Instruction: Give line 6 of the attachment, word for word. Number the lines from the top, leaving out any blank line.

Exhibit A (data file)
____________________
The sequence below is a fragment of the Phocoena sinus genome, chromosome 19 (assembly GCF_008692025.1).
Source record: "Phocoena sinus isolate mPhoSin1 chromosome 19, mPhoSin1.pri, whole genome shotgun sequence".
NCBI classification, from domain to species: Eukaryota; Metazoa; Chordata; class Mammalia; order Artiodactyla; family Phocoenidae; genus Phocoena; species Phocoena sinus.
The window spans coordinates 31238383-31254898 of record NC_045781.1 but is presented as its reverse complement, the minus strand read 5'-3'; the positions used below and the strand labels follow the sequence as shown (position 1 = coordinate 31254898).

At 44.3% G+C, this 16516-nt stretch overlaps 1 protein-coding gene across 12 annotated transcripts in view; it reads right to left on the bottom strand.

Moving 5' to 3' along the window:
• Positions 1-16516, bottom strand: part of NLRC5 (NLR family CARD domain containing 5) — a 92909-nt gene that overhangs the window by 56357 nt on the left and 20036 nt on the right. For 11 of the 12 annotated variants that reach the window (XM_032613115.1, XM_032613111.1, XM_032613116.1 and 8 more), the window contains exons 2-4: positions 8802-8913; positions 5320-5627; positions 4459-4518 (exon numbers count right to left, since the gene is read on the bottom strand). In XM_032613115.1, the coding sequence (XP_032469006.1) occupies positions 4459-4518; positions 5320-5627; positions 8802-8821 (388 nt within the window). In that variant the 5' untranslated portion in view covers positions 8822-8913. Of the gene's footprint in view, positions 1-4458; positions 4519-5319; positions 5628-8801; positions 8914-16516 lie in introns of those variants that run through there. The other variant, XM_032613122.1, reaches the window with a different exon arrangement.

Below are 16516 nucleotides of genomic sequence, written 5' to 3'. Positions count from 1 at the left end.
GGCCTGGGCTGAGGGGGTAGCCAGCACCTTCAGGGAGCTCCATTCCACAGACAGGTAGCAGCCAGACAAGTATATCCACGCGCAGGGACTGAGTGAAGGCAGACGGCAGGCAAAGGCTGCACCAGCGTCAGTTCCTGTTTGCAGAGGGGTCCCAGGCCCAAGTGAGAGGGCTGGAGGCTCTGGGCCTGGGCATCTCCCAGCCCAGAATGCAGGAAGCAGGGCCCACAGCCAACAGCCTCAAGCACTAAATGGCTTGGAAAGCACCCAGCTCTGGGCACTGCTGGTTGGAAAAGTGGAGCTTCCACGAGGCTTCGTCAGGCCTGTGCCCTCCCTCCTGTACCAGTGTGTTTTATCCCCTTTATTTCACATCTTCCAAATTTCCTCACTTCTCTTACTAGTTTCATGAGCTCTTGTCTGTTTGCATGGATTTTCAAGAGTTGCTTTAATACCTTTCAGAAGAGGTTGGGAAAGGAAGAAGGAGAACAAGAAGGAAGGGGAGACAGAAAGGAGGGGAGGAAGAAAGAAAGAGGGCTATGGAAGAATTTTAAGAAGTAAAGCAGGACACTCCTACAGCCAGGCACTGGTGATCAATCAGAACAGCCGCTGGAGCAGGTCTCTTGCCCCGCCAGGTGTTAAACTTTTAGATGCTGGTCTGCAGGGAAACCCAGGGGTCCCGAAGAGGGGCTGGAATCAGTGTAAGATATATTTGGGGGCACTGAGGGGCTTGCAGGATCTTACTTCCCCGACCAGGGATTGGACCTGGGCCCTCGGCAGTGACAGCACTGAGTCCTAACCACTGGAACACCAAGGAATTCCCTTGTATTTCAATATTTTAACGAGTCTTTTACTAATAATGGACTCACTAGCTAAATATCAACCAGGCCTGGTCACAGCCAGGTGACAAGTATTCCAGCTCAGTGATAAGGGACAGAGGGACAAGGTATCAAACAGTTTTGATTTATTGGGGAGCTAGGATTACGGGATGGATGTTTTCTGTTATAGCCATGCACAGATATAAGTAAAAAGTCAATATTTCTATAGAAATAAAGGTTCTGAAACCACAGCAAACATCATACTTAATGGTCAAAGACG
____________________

Moving 5' to 3' along the window: